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Industrial Brooklyn neighborhood transforms into art mecca. (DUMBO, Brooklyn).

"It was horrific--lots of muggings, an attempted rape on my street, no cops anywhere. But what was I going to do? I have to have space." In 1994, unable to afford soaring Manhattan rents, artist Carol Bruns moved into a studio in the DUMBO neighborhood of Brooklyn, N.Y. Situated on the waterfront surrounding the Manhattan Bridge (DUMBO is an acronym for "Down Under the Manhattan Bridge Overpass"), the abandoned industrial neighborhood, on the surface, had little going for it other than affordable rent and spectacular views of nearby Manhattan.

These two attributes, however, were enough for artists, who began moving into the area in the 1970s, many living and working illegally in dangerously run-down buildings. Little changed until the '90s, when long-dormant development began to change the face of the neighborhood.

Architect Vito Acconci moved to DUMBO in 1979. Though talk of neighborhood growth was always in the air, he said, "it's only been in the last five years that we've seen more drastic change." These changes have brought shops, restaurants and residentially geared businesses such as laundry service and grocery stores. For artists, it has also brought galleries, dealers and growing recognition from the outside world.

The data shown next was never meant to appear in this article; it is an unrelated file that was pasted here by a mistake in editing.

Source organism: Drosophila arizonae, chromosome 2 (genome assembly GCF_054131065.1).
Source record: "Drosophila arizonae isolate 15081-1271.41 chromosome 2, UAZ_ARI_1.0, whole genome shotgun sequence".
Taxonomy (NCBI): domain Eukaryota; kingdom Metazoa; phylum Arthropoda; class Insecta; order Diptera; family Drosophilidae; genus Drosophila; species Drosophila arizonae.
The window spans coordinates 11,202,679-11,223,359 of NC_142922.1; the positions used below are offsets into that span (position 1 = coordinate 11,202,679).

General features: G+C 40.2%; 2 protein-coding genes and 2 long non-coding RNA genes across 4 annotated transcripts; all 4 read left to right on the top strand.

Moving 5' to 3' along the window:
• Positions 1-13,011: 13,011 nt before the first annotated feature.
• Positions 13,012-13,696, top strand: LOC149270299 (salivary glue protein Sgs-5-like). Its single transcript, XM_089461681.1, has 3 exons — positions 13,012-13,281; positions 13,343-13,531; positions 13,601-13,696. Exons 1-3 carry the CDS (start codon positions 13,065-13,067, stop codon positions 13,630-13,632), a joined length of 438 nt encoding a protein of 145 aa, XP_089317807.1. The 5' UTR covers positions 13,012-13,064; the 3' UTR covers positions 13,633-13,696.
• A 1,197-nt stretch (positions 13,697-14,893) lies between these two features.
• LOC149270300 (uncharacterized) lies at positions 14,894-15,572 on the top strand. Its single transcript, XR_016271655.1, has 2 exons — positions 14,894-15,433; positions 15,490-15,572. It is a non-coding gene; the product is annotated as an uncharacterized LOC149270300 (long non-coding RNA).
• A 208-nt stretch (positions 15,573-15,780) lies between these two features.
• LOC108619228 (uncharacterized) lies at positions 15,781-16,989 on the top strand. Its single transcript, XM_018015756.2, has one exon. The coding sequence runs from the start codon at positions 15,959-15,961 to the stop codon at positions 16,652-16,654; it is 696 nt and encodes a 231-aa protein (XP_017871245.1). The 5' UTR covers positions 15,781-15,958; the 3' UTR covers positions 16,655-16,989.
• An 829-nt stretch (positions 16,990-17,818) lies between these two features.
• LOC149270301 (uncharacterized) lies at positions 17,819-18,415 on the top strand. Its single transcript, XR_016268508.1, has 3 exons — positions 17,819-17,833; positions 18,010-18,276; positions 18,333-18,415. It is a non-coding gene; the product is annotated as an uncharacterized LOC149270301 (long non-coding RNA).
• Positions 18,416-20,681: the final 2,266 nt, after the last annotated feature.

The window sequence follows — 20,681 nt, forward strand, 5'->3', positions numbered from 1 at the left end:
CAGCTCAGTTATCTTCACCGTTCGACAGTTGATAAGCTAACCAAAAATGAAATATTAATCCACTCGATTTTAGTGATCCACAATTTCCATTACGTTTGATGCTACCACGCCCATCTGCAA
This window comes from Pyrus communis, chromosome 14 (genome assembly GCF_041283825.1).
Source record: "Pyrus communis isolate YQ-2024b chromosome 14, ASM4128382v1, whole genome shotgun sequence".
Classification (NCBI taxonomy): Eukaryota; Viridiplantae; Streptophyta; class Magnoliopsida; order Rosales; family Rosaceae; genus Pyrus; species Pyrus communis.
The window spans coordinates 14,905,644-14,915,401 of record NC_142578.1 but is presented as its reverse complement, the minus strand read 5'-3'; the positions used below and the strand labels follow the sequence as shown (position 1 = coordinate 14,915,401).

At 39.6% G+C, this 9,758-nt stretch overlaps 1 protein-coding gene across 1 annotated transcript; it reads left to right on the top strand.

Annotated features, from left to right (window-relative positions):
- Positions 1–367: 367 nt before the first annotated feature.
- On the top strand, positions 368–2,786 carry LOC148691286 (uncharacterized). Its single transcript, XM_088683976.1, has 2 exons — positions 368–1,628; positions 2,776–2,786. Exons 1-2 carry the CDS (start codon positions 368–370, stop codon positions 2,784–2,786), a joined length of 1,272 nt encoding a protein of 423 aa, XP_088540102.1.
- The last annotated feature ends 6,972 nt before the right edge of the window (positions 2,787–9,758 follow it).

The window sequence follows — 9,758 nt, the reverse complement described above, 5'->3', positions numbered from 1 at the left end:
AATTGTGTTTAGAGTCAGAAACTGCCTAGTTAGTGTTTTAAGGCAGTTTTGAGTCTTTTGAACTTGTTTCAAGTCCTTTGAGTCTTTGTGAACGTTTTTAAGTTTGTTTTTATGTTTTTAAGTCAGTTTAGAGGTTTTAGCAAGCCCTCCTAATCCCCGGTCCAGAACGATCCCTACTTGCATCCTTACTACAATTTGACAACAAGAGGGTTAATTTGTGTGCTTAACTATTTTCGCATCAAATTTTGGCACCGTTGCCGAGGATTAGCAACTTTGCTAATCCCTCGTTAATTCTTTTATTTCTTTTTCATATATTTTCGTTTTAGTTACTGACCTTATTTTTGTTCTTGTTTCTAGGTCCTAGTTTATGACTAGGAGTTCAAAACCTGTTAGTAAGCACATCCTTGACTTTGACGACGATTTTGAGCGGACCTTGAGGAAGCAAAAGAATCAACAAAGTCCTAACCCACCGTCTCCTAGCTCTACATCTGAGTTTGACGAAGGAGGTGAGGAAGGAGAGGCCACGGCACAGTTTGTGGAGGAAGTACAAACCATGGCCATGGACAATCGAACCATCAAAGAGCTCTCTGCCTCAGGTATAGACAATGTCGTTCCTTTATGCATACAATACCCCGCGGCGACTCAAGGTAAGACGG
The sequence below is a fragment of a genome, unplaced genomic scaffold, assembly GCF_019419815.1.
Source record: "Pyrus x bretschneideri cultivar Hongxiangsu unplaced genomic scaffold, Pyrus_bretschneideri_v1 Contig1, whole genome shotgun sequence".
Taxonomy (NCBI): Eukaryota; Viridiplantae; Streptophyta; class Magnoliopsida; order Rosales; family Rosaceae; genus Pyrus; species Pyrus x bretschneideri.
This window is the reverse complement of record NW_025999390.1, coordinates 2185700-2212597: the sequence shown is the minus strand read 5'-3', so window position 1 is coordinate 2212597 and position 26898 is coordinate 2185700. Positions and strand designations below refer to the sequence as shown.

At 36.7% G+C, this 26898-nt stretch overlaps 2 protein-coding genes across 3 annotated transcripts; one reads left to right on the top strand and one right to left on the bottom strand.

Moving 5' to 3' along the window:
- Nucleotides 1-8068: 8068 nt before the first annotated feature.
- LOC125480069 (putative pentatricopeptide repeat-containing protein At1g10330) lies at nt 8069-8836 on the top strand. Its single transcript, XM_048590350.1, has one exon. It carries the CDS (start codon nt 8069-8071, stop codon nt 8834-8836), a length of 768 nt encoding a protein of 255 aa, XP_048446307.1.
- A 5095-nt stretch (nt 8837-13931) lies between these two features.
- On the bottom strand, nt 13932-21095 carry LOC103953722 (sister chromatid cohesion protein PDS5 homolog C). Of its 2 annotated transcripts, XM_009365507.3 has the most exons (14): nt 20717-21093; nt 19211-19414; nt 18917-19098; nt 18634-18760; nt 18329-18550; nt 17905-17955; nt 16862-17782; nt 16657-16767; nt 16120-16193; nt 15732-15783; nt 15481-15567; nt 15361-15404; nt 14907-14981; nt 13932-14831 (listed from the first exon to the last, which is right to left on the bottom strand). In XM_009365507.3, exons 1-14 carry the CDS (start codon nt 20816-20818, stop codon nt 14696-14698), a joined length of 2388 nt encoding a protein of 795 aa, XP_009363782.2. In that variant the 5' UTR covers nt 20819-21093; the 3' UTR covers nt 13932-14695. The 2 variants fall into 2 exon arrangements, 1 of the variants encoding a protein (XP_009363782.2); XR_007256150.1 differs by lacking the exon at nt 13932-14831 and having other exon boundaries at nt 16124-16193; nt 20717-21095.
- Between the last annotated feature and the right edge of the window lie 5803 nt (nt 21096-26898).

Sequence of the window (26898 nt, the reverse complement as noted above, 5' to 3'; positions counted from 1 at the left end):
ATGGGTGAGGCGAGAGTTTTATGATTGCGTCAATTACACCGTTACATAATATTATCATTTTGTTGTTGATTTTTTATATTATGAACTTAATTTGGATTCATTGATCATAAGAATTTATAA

One of the driving forces behind this recognition has been Joy Glidden, director of the not-for-profit D.U.M.B.O. Arts Center (DAC) and a co-founder of the annual D.U.M.B.O. Art Under the Bridge Festival, a three-day festival of exhibits and performances begun in 1997 to unite and identify DUMBO as an area rich in the arts. The first festival attracted 8,000 people and international press coverage; this past year, despite the fact that the October event fell on the heels of the Sept. 11 attacks, more than 100,000 people came.

"The festival was really the first time people had ever come down here in droves," said Glidden. And why would they otherwise? "There was nothing here. It was a weird, desolate area. The police referred to the F train [the local subway station] as `the pit,'" she remembered. "But I didn't mind it, I liked the quiet."

She also liked the freedom. "Dealers in SoHo had so much control over access to and quality of art--which was really terrible at the time. As an artist, I was dead set against that level of control." Glidden became involved in various open studios occurring in DUMBO and used these contacts to help create the festival.

In addition to the annual event, DAC also hosts several group exhibits each year which showcase works from the growing number of neighborhood artists. When Glidden moved to DUMBO in 1990, she estimates there were about 25 artists living there--now, she said, there are thousands.